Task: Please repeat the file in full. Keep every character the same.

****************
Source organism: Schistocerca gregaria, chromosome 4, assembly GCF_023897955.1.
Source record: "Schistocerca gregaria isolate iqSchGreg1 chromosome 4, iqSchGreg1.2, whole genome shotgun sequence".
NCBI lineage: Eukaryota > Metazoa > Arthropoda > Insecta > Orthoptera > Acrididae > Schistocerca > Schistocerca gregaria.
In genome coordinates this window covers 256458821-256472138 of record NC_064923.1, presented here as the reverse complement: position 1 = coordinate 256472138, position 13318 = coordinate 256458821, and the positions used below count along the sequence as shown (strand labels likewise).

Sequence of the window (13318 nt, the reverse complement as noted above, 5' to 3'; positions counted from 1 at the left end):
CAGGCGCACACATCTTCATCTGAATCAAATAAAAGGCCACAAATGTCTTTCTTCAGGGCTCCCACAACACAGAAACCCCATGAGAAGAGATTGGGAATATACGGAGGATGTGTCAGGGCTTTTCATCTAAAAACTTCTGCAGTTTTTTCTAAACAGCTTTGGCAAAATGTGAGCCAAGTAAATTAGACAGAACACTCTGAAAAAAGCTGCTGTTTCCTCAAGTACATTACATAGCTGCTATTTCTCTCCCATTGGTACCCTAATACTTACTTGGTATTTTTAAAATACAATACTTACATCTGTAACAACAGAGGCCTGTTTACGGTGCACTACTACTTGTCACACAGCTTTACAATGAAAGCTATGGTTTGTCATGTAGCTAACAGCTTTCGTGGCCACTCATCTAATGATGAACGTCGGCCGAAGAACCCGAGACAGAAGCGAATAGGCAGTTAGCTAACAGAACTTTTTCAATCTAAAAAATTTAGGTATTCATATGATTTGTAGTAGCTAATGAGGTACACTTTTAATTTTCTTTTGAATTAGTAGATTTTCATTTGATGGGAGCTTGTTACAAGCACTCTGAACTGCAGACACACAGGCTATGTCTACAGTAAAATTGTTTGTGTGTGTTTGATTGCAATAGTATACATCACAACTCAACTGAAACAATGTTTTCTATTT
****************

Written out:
Source organism: Schistocerca gregaria, chromosome 4, assembly GCF_023897955.1.
Source record: "Schistocerca gregaria isolate iqSchGreg1 chromosome 4, iqSchGreg1.2, whole genome shotgun sequence".
NCBI lineage: Eukaryota > Metazoa > Arthropoda > Insecta > Orthoptera > Acrididae > Schistocerca > Schistocerca gregaria.
In genome coordinates this window covers 256458821-256472138 of record NC_064923.1, presented here as the reverse complement: position 1 = coordinate 256472138, position 13318 = coordinate 256458821, and the positions used below count along the sequence as shown (strand labels likewise).

Sequence of the window (13318 nt, the reverse complement as noted above, 5' to 3'; positions counted from 1 at the left end):
CAGGCGCACACATCTTCATCTGAATCAAATAAAAGGCCACAAATGTCTTTCTTCAGGGCTCCCACAACACAGAAACCCCATGAGAAGAGATTGGGAATATACGGAGGATGTGTCAGGGCTTTTCATCTAAAAACTTCTGCAGTTTTTTCTAAACAGCTTTGGCAAAATGTGAGCCAAGTAAATTAGACAGAACACTCTGAAAAAAGCTGCTGTTTCCTCAAGTACATTACATAGCTGCTATTTCTCTCCCATTGGTACCCTAATACTTACTTGGTATTTTTAAAATACAATACTTACATCTGTAACAACAGAGGCCTGTTTACGGTGCACTACTACTTGTCACACAGCTTTACAATGAAAGCTATGGTTTGTCATGTAGCTAACAGCTTTCGTGGCCACTCATCTAATGATGAACGTCGGCCGAAGAACCCGAGACAGAAGCGAATAGGCAGTTAGCTAACAGAACTTTTTCAATCTAAAAAATTTAGGTATTCATATGATTTGTAGTAGCTAATGAGGTACACTTTTAATTTTCTTTTGAATTAGTAGATTTTCATTTGATGGGAGCTTGTTACAAGCACTCTGAACTGCAGACACACAGGCTATGTCTACAGTAAAATTGTTTGTGTGTGTTTGATTGCAATAGTATACATCACAACTCAACTGAAACAATGTTTTCTATTT